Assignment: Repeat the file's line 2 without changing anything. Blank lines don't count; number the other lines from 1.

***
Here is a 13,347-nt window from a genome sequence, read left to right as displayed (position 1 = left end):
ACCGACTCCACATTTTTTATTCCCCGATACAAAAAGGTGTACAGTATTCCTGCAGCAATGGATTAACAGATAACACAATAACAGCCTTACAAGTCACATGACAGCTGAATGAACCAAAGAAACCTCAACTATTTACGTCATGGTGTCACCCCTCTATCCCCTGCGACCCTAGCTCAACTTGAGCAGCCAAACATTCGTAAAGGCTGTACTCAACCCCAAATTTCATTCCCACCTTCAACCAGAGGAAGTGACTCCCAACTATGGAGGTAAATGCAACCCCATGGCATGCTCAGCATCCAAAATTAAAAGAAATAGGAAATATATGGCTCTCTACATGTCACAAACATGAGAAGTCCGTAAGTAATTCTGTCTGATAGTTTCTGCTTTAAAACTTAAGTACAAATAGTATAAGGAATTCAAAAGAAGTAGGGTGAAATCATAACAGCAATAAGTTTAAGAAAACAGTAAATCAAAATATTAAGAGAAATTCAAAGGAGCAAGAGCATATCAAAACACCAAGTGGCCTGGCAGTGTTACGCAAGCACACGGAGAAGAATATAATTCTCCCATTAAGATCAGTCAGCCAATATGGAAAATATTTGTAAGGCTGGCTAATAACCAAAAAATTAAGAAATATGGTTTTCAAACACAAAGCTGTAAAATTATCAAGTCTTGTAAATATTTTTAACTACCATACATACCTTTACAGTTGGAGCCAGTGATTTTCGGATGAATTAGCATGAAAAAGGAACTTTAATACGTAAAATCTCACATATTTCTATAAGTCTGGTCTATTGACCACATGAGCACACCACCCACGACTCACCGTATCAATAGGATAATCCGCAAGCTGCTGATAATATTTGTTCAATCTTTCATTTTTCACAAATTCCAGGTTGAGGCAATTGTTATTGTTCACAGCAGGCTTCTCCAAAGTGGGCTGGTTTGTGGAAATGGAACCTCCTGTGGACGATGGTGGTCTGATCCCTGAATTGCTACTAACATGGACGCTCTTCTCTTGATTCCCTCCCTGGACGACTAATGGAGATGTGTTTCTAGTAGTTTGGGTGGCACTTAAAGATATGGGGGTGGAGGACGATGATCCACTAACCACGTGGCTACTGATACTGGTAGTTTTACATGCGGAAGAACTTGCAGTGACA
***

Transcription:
ACCGACTCCACATTTTTTATTCCCCGATACAAAAAGGTGTACAGTATTCCTGCAGCAATGGATTAACAGATAACACAATAACAGCCTTACAAGTCACATGACAGCTGAATGAACCAAAGAAACCTCAACTATTTACGTCATGGTGTCACCCCTCTATCCCCTGCGACCCTAGCTCAACTTGAGCAGCCAAACATTCGTAAAGGCTGTACTCAACCCCAAATTTCATTCCCACCTTCAACCAGAGGAAGTGACTCCCAACTATGGAGGTAAATGCAACCCCATGGCATGCTCAGCATCCAAAATTAAAAGAAATAGGAAATATATGGCTCTCTACATGTCACAAACATGAGAAGTCCGTAAGTAATTCTGTCTGATAGTTTCTGCTTTAAAACTTAAGTACAAATAGTATAAGGAATTCAAAAGAAGTAGGGTGAAATCATAACAGCAATAAGTTTAAGAAAACAGTAAATCAAAATATTAAGAGAAATTCAAAGGAGCAAGAGCATATCAAAACACCAAGTGGCCTGGCAGTGTTACGCAAGCACACGGAGAAGAATATAATTCTCCCATTAAGATCAGTCAGCCAATATGGAAAATATTTGTAAGGCTGGCTAATAACCAAAAAATTAAGAAATATGGTTTTCAAACACAAAGCTGTAAAATTATCAAGTCTTGTAAATATTTTTAACTACCATACATACCTTTACAGTTGGAGCCAGTGATTTTCGGATGAATTAGCATGAAAAAGGAACTTTAATACGTAAAATCTCACATATTTCTATAAGTCTGGTCTATTGACCACATGAGCACACCACCCACGACTCACCGTATCAATAGGATAATCCGCAAGCTGCTGATAATATTTGTTCAATCTTTCATTTTTCACAAATTCCAGGTTGAGGCAATTGTTATTGTTCACAGCAGGCTTCTCCAAAGTGGGCTGGTTTGTGGAAATGGAACCTCCTGTGGACGATGGTGGTCTGATCCCTGAATTGCTACTAACATGGACGCTCTTCTCTTGATTCCCTCCCTGGACGACTAATGGAGATGTGTTTCTAGTAGTTTGGGTGGCACTTAAAGATATGGGGGTGGAGGACGATGATCCACTAACCACGTGGCTACTGATACTGGTAGTTTTACATGCGGAAGAACTTGCAGTGACA